Our eyes opened as the sun went up. Howler monkeys and frogs had woken us well before breakfast, so we took the opportunity to explore the camp in daylight for the first time. Then we sat down together for a breakfast of scrambled eggs and pitta bread, had a short team leader meeting, and set off in 6 small groups to the different destinations.
There now follows Team 3 and 4’s report: We packed our bags for the day with everything we needed for snorkelling, photography and water testing. We all went by speed boat to the north-western tributary of the Orinoco, the so-called Piranha River" Oriduhana“, which is a blackwater river with aquatic plants, bad visibility and a lot of piranhas.
On the way we managed to see a lot of animals. Turtles, sitting on branches sticking out of the water, spiders, frogs and grass hoppers on the leaves of water hyacinths, several parakeets, weaver birds and blue-yellow macaws, kingfishers and monkeys. Even before we arrived we had netted some shrimps, tetras and small cichlids in our catch nets.
Whenever an indio boat approached, our guide stopped them to show us the fruits of their labours. And that’s how, on our very first stop, we came across the delights of caterpillars from the tree of life, which Matthias and the guide ate alive, just like the indios do.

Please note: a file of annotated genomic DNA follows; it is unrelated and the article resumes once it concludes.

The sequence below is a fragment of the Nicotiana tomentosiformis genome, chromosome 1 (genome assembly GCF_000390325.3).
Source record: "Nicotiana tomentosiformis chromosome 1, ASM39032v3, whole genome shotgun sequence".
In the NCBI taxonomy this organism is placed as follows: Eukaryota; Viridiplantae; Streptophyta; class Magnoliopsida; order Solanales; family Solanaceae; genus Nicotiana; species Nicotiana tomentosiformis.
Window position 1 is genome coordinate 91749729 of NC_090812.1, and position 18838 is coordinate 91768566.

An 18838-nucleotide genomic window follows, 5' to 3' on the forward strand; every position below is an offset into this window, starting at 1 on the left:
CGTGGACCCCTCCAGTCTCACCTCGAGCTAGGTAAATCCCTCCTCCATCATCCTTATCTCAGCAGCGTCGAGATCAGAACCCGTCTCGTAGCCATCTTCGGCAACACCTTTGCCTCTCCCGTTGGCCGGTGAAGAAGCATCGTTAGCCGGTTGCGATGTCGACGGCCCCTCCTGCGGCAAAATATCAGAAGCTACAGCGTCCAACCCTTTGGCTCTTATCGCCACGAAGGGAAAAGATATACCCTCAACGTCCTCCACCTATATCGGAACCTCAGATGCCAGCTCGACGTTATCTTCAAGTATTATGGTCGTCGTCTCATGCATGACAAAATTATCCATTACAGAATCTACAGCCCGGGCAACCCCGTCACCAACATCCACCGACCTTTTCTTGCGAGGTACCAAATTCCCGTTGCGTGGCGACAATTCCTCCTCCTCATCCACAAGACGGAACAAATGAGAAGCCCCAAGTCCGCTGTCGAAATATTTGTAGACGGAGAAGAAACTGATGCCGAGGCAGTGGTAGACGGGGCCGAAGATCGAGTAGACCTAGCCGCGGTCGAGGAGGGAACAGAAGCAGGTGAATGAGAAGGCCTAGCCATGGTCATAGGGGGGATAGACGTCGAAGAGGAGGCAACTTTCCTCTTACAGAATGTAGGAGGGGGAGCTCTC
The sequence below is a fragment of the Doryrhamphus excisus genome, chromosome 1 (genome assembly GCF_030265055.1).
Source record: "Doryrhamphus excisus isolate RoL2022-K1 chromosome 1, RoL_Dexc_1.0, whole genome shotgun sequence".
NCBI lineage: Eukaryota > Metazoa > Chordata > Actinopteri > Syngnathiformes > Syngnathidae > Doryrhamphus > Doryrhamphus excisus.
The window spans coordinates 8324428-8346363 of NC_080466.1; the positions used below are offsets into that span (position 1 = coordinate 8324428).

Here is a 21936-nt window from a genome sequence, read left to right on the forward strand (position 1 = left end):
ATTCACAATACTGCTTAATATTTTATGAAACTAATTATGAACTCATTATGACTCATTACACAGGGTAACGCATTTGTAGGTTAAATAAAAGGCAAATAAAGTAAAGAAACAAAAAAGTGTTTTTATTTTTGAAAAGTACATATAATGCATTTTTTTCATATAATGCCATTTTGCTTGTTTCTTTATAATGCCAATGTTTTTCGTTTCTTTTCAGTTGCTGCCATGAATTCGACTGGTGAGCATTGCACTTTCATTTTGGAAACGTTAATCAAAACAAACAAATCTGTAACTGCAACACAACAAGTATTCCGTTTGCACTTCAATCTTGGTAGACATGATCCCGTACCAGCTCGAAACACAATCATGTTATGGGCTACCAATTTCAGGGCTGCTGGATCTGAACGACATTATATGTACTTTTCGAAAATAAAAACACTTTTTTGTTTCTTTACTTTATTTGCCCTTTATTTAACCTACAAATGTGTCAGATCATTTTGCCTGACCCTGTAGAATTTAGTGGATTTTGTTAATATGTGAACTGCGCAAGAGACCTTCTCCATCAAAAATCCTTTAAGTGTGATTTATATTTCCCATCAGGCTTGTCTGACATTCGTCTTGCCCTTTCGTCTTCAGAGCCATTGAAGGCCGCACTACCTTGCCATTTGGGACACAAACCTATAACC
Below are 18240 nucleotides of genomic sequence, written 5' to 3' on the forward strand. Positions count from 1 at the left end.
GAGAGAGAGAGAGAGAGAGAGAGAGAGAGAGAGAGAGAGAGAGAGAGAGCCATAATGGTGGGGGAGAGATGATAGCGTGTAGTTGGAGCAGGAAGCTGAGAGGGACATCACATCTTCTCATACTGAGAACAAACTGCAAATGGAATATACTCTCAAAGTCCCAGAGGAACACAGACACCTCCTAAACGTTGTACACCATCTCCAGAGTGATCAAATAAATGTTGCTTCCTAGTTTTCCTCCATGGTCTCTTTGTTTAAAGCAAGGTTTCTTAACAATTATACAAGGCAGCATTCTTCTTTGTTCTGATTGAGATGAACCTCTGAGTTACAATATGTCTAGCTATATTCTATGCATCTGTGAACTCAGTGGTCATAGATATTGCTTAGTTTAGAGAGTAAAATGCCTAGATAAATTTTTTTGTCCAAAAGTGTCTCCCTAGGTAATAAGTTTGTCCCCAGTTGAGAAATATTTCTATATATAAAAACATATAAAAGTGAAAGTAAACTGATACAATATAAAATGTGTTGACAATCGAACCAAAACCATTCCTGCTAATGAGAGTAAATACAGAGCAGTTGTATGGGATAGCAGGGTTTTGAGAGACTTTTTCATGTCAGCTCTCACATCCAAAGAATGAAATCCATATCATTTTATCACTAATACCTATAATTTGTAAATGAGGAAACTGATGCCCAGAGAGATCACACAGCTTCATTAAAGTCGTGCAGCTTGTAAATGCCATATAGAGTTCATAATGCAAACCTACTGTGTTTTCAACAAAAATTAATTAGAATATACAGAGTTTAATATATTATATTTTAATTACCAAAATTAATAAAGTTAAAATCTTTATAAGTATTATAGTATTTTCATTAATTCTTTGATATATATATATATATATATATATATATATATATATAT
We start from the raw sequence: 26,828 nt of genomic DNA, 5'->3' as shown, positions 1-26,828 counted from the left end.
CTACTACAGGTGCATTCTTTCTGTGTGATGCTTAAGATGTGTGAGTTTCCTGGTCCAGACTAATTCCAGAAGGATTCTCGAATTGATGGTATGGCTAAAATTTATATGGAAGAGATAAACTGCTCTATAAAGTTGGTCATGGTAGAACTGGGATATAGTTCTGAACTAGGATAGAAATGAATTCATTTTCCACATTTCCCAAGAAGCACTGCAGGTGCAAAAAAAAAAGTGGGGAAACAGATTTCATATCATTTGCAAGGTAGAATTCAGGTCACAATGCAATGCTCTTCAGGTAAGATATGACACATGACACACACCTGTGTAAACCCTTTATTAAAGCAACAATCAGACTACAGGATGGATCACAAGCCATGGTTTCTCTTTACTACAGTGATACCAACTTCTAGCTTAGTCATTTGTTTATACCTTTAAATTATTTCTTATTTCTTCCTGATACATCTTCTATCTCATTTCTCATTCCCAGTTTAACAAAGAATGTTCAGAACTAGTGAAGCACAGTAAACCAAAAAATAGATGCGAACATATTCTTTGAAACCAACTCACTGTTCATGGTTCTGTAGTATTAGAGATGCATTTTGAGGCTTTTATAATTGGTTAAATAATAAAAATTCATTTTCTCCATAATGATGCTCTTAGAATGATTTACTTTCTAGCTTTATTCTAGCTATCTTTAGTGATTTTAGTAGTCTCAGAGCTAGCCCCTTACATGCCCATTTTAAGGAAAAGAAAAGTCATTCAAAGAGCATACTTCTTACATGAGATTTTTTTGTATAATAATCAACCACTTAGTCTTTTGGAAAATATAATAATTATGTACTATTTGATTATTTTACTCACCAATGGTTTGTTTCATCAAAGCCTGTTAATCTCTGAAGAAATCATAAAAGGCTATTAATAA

When we arrived most of us left the boat and started snorkelling around in the area. We quickly came across some fiddler crabs which live in small caves under mangroves. After that we searched the entire slope under water.
Here we found lots of small tetras. Most common was the X-ray tetra (Pristella maxilaris) and cichlids, such as young Hemichromis spec. and Crenicichla regani, but also small livebearer species. The other part of our small group went ashore to search for scorpions, small snakes and insects.
And they also made some finds there. You will find the exact species listed later in the more detailed expedition reports along with photos and some videos.
Right next to the boat our guides and 2 group members caught piranhas which were over 30 cm long – that was a sight to see, because the majority of the group was snorkelling right beside the boat as the piranhas were being pulled out of the water at a rate of one a minute. The teeth of the animals were so strong, that they just bit through the reinforced fish hooks (with several windings), with the chicken skin at the hook and all.
We returned to the camp for dinner, and had rice, goulash with locally grown vegetables and coleslaw.
From there we set off on the second part of that day’s programme and visited an indigenous family (Javinoco) near the lake, with their dugong, dogs and cats. Here we were able to get an impression of life at the Orinoco for the first time and what it means to be a native there. In the evening, after we had returned to the camp, we were able to explore the surroundings of the camp on our own in 2-er kayaks in peace. Not so easy in a small logboat!
The sun was so aggressive that all of us had sunburnt knees by the end of the day – LPF 50 was not enough.
After dinner we listened to a lecture, given by Dr. Wolfgang Staeck, about biodiversity at the Orinoco Delta.
And here are more than 50 further pictures to give you an impression of the day. If you have any questions, just write them in the comments box.